When viewing the result of a ping request, I always see the TTL value (Time To Live) of the package. As most of you know, this value is used for avoiding endless looping in the internet routing hierarchy, but I'm wondering what's the minimal value which is to be used?

Obviously, this equals twice the depth of the internet: in worst case a package must go to the backbone and back, but does anybody know what is the worldwide maximum depth of the internet routing hierarchy?

Let me explain the root of my question:
About fifteen years ago, I followed a course on IP basics (about how the internet is set up using routers), and there I've learnt about routing tables: those tables contain the information, needed to know how to connect to the next node in the routing IP network, so if a request is sent to router who doesn't know how to handle the request, he sends it to the next router, not just to the one next to him, but one with deeper understanding of the network.
As such, routers are put in layers. The first layer is the edge of the internet (connected to the internet gateways), hence those routers typically are called "edge routers". The deepest ones are in a layer, called the backbone, and those routers are called "backbone routers". It's the simple definition of a backbone router that his routing table contains the routing information of every engine, connected to the internet.
When I followed that course, the internet was set up in seven such layers, so in theory a TTL value of fifteen is enough to cover the entire internet (this is obviously not taking into the account the fact that a router is not responding or any other problem case).
Now we are fifteen years later, obviously the structure of the internet still is the same, but what about the number of layers, and is still the case that there exist routers who are aware of every engine being connected to the internet (as we now have an "internet of things", I imagine the number of items, being connected to the internet being huge, are there still machines who can handle all this information)?

  • 1
    Don't think that there is a single Internet backbone. The Internet is just a bunch of ISPs connecting to each other. Some of them provide backbone-like transports for others, but there is no single or official backbone. Also, you can send a packet completely around the world in about a dozen hops.
    – Ron Maupin
    Aug 2, 2017 at 13:08
  • Maybe there is not a single backbone, but there surely exist backbone routers: the definition of a backbone router is a router which is aware of all devices, connected to the internet, because of which this router is able to rout to every device (this information is present in the routing tables). So my question comes down to: what is the maximum amount of routers you need to pass in order to reach such a backbone router?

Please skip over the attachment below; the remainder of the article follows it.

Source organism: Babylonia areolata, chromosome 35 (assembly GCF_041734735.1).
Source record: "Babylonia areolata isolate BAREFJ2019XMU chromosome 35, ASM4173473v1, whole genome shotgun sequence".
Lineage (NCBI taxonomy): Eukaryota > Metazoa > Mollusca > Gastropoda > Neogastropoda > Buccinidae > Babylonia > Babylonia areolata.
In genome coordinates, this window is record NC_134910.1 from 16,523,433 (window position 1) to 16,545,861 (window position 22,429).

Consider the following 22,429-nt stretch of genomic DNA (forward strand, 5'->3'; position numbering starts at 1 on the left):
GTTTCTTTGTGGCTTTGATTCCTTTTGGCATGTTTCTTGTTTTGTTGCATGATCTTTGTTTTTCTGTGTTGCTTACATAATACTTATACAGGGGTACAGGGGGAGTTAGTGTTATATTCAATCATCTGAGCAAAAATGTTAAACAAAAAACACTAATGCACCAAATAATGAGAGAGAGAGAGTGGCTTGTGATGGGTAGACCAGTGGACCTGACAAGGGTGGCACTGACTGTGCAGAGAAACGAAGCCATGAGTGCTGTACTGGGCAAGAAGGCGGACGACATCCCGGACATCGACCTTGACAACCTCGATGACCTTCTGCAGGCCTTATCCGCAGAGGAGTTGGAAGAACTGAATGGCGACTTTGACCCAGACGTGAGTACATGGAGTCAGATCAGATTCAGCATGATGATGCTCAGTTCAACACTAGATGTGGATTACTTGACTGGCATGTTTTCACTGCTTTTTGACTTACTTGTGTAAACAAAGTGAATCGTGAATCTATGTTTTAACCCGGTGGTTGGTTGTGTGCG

– Dominique
    Aug 2, 2017 at 13:15
  • 1
    The Internet is a bunch of ASes (Autonomous Systems) exchanging information through BGP. Each ISP decides to which other ISPs it wishes to connect. The connections between ISPs can be private, or may be through another ISP that provides backbone-like services to other ISPs. There are also some connection points where many ISPs decide to connect to each other, but the Internet is just a giant patchwork. The original intent was that traffic would automatically route around in the event of a nuclear attack. There is no backbone the way you envision it.
    – Ron Maupin
    Aug 2, 2017 at 13:23
  • 1
    In addition to what @RonMaupin already pointed out, the internet changes continuously. Networks are added, disconnected, connections break and recover. So even if there would be such a thing as a maximum depth, it would change all the time.
    – Teun Vink
    Aug 2, 2017 at 15:10
  • Did any answer help you? If so, you should accept the answer so that the question doesn't keep popping up forever, looking for an answer. Alternatively, you can provide and accept your own answer.
    – Ron Maupin
    Feb 19, 2018 at 17:07

3 Answers 3


if you search TTL on google you can find that it does not show time, actually it shows the number of routers that your packet can pass... TTL = hop limit The value of TTL is 255 and reduced by every router on the route to its destination. If the TTL field reaches zero before the datagram arrives at its destination, then the datagram is discarded and an ICMP error datagram (11 - Time Exceeded) is sent back to the sender. [Wikipedia]


Actual time to live in milliseconds was a very early concept that wasn't practical, everyone resorted to decrementing by one as this was the minimum "time" used by a hop. As @Commander's pointed out, this is today's usage.

There's no known maximum depth of the Internet. The absolute maximum should be the maximum IPv4 hop count, but someone building a ridiculously long routing construct could easily reset the value at the doorstep. In practice, you'll have to search for routes longer than twenty-something hops.


What's the minimal value which is to be used?

The notion of "minimal value" makes no sense in this case.

You could probably set it quite safely to 30, which is the default TTL of the traceroute utility. However, setting the ping TTL to a value n too small will make the ping fail if the target host is located more than n hops from your machine. For this reason, the TTL for ping packets is always set to the maximum value (i.e. 255, since the TTL is a 8-bit field). Having a smaller value would carry no advantage and would risk the ping to fail.

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